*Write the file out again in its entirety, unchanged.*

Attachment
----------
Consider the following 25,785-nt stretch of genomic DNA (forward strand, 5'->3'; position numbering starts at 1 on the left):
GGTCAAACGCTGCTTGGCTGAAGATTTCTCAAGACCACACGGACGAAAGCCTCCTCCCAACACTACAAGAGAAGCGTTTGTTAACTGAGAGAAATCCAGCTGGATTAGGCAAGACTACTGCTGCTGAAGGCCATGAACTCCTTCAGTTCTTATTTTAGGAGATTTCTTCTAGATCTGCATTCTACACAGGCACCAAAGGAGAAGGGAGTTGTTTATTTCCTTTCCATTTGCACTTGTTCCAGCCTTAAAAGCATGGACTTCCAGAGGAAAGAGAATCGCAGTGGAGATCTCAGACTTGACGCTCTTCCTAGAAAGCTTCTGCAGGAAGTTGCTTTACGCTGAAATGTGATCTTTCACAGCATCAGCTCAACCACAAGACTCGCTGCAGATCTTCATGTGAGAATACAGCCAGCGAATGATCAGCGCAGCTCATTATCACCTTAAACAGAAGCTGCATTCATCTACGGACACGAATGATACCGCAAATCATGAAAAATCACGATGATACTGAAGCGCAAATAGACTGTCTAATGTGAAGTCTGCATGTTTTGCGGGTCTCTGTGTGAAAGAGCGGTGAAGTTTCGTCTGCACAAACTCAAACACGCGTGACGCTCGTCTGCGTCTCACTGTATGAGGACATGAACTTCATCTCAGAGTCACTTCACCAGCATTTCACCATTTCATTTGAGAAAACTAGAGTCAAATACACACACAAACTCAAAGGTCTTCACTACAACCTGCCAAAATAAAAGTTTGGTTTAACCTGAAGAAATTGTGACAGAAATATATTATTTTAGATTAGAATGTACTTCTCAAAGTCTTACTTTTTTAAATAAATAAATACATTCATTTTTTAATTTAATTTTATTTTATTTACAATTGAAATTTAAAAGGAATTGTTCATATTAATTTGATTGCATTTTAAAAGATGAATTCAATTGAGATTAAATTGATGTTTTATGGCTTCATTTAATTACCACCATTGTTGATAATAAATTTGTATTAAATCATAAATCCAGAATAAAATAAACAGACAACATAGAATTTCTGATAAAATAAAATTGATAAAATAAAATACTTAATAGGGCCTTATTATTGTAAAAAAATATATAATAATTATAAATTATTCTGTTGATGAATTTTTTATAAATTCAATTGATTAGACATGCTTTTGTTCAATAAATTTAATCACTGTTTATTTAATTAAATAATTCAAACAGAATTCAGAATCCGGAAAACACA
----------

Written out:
Consider the following 25,785-nt stretch of genomic DNA (forward strand, 5'->3'; position numbering starts at 1 on the left):
GGTCAAACGCTGCTTGGCTGAAGATTTCTCAAGACCACACGGACGAAAGCCTCCTCCCAACACTACAAGAGAAGCGTTTGTTAACTGAGAGAAATCCAGCTGGATTAGGCAAGACTACTGCTGCTGAAGGCCATGAACTCCTTCAGTTCTTATTTTAGGAGATTTCTTCTAGATCTGCATTCTACACAGGCACCAAAGGAGAAGGGAGTTGTTTATTTCCTTTCCATTTGCACTTGTTCCAGCCTTAAAAGCATGGACTTCCAGAGGAAAGAGAATCGCAGTGGAGATCTCAGACTTGACGCTCTTCCTAGAAAGCTTCTGCAGGAAGTTGCTTTACGCTGAAATGTGATCTTTCACAGCATCAGCTCAACCACAAGACTCGCTGCAGATCTTCATGTGAGAATACAGCCAGCGAATGATCAGCGCAGCTCATTATCACCTTAAACAGAAGCTGCATTCATCTACGGACACGAATGATACCGCAAATCATGAAAAATCACGATGATACTGAAGCGCAAATAGACTGTCTAATGTGAAGTCTGCATGTTTTGCGGGTCTCTGTGTGAAAGAGCGGTGAAGTTTCGTCTGCACAAACTCAAACACGCGTGACGCTCGTCTGCGTCTCACTGTATGAGGACATGAACTTCATCTCAGAGTCACTTCACCAGCATTTCACCATTTCATTTGAGAAAACTAGAGTCAAATACACACACAAACTCAAAGGTCTTCACTACAACCTGCCAAAATAAAAGTTTGGTTTAACCTGAAGAAATTGTGACAGAAATATATTATTTTAGATTAGAATGTACTTCTCAAAGTCTTACTTTTTTAAATAAATAAATACATTCATTTTTTAATTTAATTTTATTTTATTTACAATTGAAATTTAAAAGGAATTGTTCATATTAATTTGATTGCATTTTAAAAGATGAATTCAATTGAGATTAAATTGATGTTTTATGGCTTCATTTAATTACCACCATTGTTGATAATAAATTTGTATTAAATCATAAATCCAGAATAAAATAAACAGACAACATAGAATTTCTGATAAAATAAAATTGATAAAATAAAATACTTAATAGGGCCTTATTATTGTAAAAAAATATATAATAATTATAAATTATTCTGTTGATGAATTTTTTATAAATTCAATTGATTAGACATGCTTTTGTTCAATAAATTTAATCACTGTTTATTTAATTAAATAATTCAAACAGAATTCAGAATCCGGAAAACACA